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Arkansas Catholic
Litlte Rock, Arkansas
September 12, 1998     Arkansas Catholic
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September 12, 1998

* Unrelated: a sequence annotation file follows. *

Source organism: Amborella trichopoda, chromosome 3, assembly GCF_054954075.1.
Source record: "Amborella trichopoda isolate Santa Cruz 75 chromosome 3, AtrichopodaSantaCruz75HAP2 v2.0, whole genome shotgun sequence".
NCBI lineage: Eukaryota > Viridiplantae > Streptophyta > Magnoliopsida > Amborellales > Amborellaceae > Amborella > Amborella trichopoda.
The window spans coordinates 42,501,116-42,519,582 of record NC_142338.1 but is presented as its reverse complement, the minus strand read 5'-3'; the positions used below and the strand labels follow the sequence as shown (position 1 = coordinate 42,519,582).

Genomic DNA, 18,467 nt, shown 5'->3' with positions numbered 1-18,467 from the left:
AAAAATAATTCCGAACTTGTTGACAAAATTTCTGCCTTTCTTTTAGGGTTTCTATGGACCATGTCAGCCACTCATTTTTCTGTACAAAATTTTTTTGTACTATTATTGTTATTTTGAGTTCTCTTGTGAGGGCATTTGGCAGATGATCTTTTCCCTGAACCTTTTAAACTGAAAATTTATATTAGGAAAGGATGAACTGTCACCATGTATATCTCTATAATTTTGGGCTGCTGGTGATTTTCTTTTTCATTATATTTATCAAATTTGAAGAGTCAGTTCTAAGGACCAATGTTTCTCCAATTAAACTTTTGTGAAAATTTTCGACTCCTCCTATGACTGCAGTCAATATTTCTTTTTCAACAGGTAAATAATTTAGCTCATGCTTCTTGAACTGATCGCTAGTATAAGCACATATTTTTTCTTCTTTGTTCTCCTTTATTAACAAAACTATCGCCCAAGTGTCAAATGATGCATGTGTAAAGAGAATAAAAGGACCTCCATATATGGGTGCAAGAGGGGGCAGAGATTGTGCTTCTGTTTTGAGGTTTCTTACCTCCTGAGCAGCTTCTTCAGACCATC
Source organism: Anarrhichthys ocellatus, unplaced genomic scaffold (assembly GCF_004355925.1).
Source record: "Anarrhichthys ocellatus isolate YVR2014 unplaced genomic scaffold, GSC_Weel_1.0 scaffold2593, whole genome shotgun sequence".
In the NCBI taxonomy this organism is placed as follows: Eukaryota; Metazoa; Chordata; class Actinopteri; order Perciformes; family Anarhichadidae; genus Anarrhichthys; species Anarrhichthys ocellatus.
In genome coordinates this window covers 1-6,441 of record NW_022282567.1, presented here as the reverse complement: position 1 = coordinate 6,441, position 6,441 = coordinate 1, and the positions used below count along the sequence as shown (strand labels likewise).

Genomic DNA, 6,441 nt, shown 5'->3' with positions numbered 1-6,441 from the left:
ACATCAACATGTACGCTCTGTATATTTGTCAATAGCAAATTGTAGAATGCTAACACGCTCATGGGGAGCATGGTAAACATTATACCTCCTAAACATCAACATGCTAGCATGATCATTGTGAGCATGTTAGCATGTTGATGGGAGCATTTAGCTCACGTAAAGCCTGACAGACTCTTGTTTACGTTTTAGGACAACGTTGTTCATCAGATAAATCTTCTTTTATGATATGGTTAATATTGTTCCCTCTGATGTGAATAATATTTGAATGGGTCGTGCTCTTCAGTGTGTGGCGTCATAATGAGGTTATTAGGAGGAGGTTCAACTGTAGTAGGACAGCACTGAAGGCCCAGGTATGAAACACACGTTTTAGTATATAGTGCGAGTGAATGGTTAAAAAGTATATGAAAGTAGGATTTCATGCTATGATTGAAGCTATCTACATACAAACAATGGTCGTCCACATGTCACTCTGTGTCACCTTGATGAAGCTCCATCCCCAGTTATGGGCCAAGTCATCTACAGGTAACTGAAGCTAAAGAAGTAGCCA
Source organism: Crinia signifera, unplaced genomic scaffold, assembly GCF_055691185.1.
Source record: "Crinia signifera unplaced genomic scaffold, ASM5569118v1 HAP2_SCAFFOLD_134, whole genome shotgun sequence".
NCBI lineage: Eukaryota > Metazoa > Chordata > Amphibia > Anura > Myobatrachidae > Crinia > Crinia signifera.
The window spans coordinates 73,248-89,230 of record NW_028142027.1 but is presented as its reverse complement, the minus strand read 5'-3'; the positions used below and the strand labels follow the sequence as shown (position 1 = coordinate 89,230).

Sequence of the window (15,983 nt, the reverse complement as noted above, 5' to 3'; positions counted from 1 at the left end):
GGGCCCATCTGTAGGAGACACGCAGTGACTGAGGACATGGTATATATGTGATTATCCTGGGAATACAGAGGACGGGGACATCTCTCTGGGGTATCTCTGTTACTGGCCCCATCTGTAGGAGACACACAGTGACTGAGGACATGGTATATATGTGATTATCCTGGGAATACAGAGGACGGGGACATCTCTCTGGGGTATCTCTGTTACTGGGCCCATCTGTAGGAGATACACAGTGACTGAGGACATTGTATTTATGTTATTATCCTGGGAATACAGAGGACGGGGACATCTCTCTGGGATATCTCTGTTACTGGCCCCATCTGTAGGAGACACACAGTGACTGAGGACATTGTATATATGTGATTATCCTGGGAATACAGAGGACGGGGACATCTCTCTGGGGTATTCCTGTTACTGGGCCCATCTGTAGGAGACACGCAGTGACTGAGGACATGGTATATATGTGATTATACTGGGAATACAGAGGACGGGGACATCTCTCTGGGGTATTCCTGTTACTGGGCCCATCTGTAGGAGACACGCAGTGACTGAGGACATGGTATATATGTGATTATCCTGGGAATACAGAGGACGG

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Page 6 September 1 Z, 1998 N WASHINGTON (CNS) -- The Univer- sity of Notre Dame and Georgetown University made the U.S. News and World Report's latest list of the best national universities in the country. Notre Dame, run by the Congregation of the Holy Cross in South Bend, Ind., placed 18th on the Washington-based magazine's 1998 list of the top 25 national universities. Georgetown, a Jesuit-run university in Washington, was 20th. Both schools moved up one notch from their ranking last year. Tile magazine also named on separate lists the best national liberal arts colleges, the best regional colleges and universities and the best regional liberal arts colleges. The College of the Holy Cross in Worcester, Mass., at 30th, was the only Catholic school on the list of the top 40 national liberal arts colleges. More than half of the top 15 regional universities in the North were Catholic institutions. They include: Villanova Uni- versity in Villanova, Pa. (1); Providence College, Providence, R.I. (2); Fairfield University, Fairfield, Conn. (3-tie); Loyola College, Baltimore (3-tie); University of Scranton, Scranton, Pa. (3-tie); St. Michael College, Colchester, Vt. (11); and St. Jo- seph University, Philadelphia (15). Only three Catholic schools -- Loyola University in New Orleans (8), Spring College, Mobile, Ala. (11-tie), and Wheel- ingJesuit University, Wheeling, W.Va. (1 l- tie) were on the list of top 15 regional universities in the South. In the Midwest, six Catholic colleges were in the top 15. They include: Creighton University, Omaha, Neb. (1); University of Dayton, Dayton, Ohio (3); John Carroll University, Cleveland (5); Xavier University, Cincinnati (8); Univer- sity of St. Thomas, St. Paul, Minn. (9); and Rockhurst College, Kansas City, Mo. (14). There were eight Catholic .schools among the top 15 regional universities in the West. They were: Santa Clara University, Santa Clara, Calit: (2); Loyola Marymount Uni- versity, Ins Angeles (3); Gonzaga Univer- sity, Spokane, Wash. (5); St. Mary College of Calitornia, Moraga, Cali (7-tie); Univer- sity of Portland, Portland, Ore. (7-tie); Mount St. Mary College, Los Angeles (11); Seattle University, Seattle (13); and St. Mary University, San Antonio (14). There were no Catholic schools among the top 10 regional liberal arts colleges in the South and only one in the West -- Carroll College in Helena, Mont., which placed ninth. In the North, six Catholic liberal arts colleges were ranked in the top 10, in- cluding: Stonehill College, North Easton, Mass. (2); St. Anselm College, Manches- ter, N.H. (3); Le Moyne College, Syra- cuse, N.Y. (5); Regis College, Weston, Mass. (7); Rosemont College, Rosemont, Pa. (8-tie); and King's College, Wilkes- Barre, Pa. (8-tie). In the Midwest, St. Mary College in South Bend, Ind., ranked first among lib- eral arts colleges and St. Norbert College in DePere, Wis., was fourth. OO0 Please consider making a contribution to the STEP FOR SCHEP Walk-a-Thon I October 17th to support Our Lady of Good Counsel School. Mail your checks to: Monsignor Scheper Endowment Fund Our Lady of Good Counsel School 1321 South Van Buren Street Little Rock, AR 72204 Event to be held It 1:00.4:00 pm I Ecott Fklld I Uttle Rock I ARKANSAS CATHOLIC A national survey of teens found-that those who attend religious services regularly are less likely to use drugs and alcohol than those who do not attend regular services. Those who offend religious services: [] 4 times a month Less than once a month Have smokedDrank in the Smoked cigarette marijuana past month in past month Say at least Know friend or half their classmate who friends drink has used illegal drugs Source: Luntz Research for The National Center on Addiction and Substance Abuse, Columbia University 1998 CNS Graphics By Patricia Zapor CATHOLIC NEWS SERVICE WASHINGTON -- Teens who are regularly involved in religious services are less likely to smoke, drink alcohol or use marijuana than those who do not attend services, according to a new national study on teen substance abuse. The National Center on Addiction and Substance Abuse at Columbia University found that 8 percent of teens who attend religious services at least four times a month smoked cigarettes. That compared to the 22 percent of teens who smoke among those who participate in religious activities less than once a month. The study also found that 13 percent of teens who go to a church or synagogue once a week or more have smoked mari- juana, compared to 39 percent of those who are less involved in religious activi- ties. The results were released in Wash- ington Sept. 1 by the center's president, Joseph A. Cali/ano Jr., Iormer secretary of Health, Education and Welfare. Use of alcohol also was less common among religiously involved teens, with 19 percent of those who regularly attend reli- giotLs services saying they had had an alco- holic drink in the last 30 days, compared to 32 percent of those who participate in church activities less than once a month. "Religion is a most significant factor in 12- to 17-year-olds staying off drugs, ciga- rettes and alcohol," Califano said. Teens who are active in religious groups also were le s likely to have friends who drink or use illeffal drugs, according to the study. Other factors that seem to have a posi- tive effect in teens avoiding smoking, drinking and using drugs include active parental involvement and school use of locker searches, drug testing and zero tolerance policies, the study found. "Parents have enormous influence over their children," Califano said the survey showed. 'q'eens who do not smoke pot credit their parents for this decision. Pa- rental involvement is a critical protective factor. "The more often teens eat dinner their parents, the less likely they are smoke, drink or use marijuana, he tinued. "Parents who insist on where their teens are after school, whO e dinner with them frequently, who home after school and who talk to kids, are likeliest to be parents of who don't smoke, use ij Among the survey's other findingS: Seventy-eight percent of the teenS hsf veved said religion is important m " 't ~ lives, while 22 percent described t not imnortant . ..eno Forty-nine percent said they atL church activities or religious services least four times a month. Teens who get drunk or smoke regularly are two times likelier religion is unimportant in their than those who do not. Seventy-eight percent of teens drugs are used, sold and kept at schools. Teens were more likely than and principals to consider drugs most significant problem l,untz Research Companies 1,000 teen-agers aged 12 to 17,824 ers and 822 principals. Mass on Odyssey changes time NEW YORK (CNS) -- Effec Nov. 2, the interfaith cable chant Odyssey will move the time weekday Mass from 9 a.m. to 8 The Sunday Mass dme will at 9 a.m. Most Masses will continue to hate from St. Ann E Scranton, Pa., Odyssey said in announcement. But on special occasions will show the Mass at St. Patrick thedral in New York, San Cathedral in San Antonio, locations.